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Monday, November 19, 2018

Columns

Silent Museum: Palestinians and Black Americans face similar challenges


UH student, Kareem Hlayhel, stands for the oppression of the black community and the unjust occupation of Israel. | Thom Dwyer/The Cougar

On Thursday, members of the Black Student Union (BSU), NAACP, Students of East Africa (SEA), and Students for Justice in Palestine (SJP) stood in Butler Plaza to protest police brutality in the United States and Palestine.

It was deemed a Silent Museum as protesters placed tape over their mouths and held signs to let the facts speak for themselves and to show how their narrative has been silenced. The point they hoped to get across is that there are many commonalities between what Black Americans and Palestinians face as a result of their skin-color and their racialized existence.

Since 1948, Palestinians have lived under the longest standing military occupation in the world and have faced waves of ethnic-cleansing by Israel that has forced many Palestinians to flee to Lebanon, Jordan and Syria. Living under an apartheid regime, Palestinians that remain have their movement restricted by checkpoints that cover the length of the West Bank, in a situation akin to the Pass Laws that Black South Africans once suffered under the Apartheid South African regime.

With shootings of innocent Palestinians occurring on a daily basis, collective punishment on Palestinian villages, and the shared phenomenon of mass-incarceration, the protest shows that there is a need for international solidarity and the need to connect broader struggles in order to fight against state-violence.

Violence against Black Americans is well documented yet unrelenting. In 2017 alone, at least 223 Black Americans were killed by police forces. Even after all the protests that have followed since the murders of names that have become hashtags, the state refuses to cease in its criminalization of the very act of being Black.

What Black Americans and Palestinians face are forms of the same phenomenon: internal colonialism. The relationship between both populations and the state is essentially colonial due to the history of colonialism being not only a violent one but one that exploits both in the formal-economies as much as possible; while simultaneously dispossessing both from the most essential aspect of life, access to land and resources.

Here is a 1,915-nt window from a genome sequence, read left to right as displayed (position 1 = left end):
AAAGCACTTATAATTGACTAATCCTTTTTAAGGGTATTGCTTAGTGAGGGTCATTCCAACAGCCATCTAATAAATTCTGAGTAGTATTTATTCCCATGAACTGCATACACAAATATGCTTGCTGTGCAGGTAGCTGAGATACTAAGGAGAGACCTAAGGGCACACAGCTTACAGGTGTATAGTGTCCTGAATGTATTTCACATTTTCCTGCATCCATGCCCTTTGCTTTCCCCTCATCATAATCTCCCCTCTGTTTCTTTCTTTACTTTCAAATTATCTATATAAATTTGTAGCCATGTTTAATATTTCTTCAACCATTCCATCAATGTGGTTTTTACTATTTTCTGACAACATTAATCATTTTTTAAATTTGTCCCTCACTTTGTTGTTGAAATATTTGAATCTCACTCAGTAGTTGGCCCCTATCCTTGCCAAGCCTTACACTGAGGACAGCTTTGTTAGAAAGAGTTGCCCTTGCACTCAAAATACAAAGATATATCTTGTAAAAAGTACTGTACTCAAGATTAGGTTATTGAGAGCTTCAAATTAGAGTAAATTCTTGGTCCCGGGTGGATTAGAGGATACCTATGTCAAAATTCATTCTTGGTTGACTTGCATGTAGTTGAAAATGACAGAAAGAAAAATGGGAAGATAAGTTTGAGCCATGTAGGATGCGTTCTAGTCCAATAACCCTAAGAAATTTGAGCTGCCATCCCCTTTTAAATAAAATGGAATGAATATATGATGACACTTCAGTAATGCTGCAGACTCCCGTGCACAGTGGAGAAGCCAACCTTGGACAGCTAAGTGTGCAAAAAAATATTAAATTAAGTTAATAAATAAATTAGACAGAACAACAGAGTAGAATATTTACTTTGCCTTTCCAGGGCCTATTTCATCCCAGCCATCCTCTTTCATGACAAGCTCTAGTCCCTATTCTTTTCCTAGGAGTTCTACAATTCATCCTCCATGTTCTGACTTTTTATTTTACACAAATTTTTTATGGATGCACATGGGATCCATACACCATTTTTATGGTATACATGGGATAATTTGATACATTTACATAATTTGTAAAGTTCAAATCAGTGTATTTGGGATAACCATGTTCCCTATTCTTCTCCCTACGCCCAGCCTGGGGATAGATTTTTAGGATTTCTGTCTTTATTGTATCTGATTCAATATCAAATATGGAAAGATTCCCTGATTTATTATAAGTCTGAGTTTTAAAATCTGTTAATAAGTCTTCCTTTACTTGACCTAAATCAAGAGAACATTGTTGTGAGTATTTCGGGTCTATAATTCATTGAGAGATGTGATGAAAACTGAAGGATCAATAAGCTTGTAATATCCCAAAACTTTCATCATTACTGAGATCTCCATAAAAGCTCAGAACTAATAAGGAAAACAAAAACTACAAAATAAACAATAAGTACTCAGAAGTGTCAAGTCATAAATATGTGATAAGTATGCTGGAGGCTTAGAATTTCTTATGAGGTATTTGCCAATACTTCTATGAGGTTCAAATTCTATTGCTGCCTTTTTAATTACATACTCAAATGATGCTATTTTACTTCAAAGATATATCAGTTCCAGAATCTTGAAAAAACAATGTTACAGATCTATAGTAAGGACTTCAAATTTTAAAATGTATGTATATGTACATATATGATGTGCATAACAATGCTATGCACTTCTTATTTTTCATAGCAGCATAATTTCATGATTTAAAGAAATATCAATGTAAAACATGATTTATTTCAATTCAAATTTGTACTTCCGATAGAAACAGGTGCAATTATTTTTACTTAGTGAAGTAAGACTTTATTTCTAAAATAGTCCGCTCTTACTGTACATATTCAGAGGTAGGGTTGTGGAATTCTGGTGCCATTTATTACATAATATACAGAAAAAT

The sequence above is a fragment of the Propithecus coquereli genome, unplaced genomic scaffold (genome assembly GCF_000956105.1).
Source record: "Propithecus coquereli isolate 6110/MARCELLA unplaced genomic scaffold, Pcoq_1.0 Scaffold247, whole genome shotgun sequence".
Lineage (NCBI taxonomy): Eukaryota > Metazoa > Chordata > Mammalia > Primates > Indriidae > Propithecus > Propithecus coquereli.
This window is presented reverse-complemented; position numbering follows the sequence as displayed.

This can be plainly seen in the gentrification of Black neighborhoods to make room for affluent white Americans and the destruction of Palestinian homes in their native villages to make room for Israeli settlements.

The argument that the shared struggle between Palestinians and Native Americans has more in common than with the history with Black Americans, due to histories of settler-colonialism and ethnic cleansing, misses a crucial point: The history of indigenous ethnic cleansing and slavery is part-and-parcel of colonization because one necessitated the other.

Any honest history of the Americas, from Alaska to the Patagonia, makes this point crystal clear.

While formal colonization has ended, these new forms of internal colonization continue to destroy the lives of Black Americans and Palestinians. It is for these reasons that Palestinians were the first to tweet advice to Black Lives Matter protesters in Ferguson, Missouri, on how to combat the effects of tear gas.

They knew how to deal with the effects not only because they suffer daily from Israeli-state violence but because they were the same tear-gas canisters fired at Palestinians and were produced by the same company.

Deepening the similarities, police departments in the United States, from St. Louis to Houston, have trained with the Israeli military on repressive tactics, racial profiling, surveillance and shoot-to-kill practices. While it may seem surprising that local police forces are training with a foreign military, one needs to only consider how militarized the police forces are in the United States compared to the rest of the world.

It is for these reasons that the Black and Palestinian students stood together in a display of solidarity. They understand that the ties that bind both struggles can be broken when we join hands and fight for freedom.

Brant Roberts is a history senior and can be reached at [email protected]

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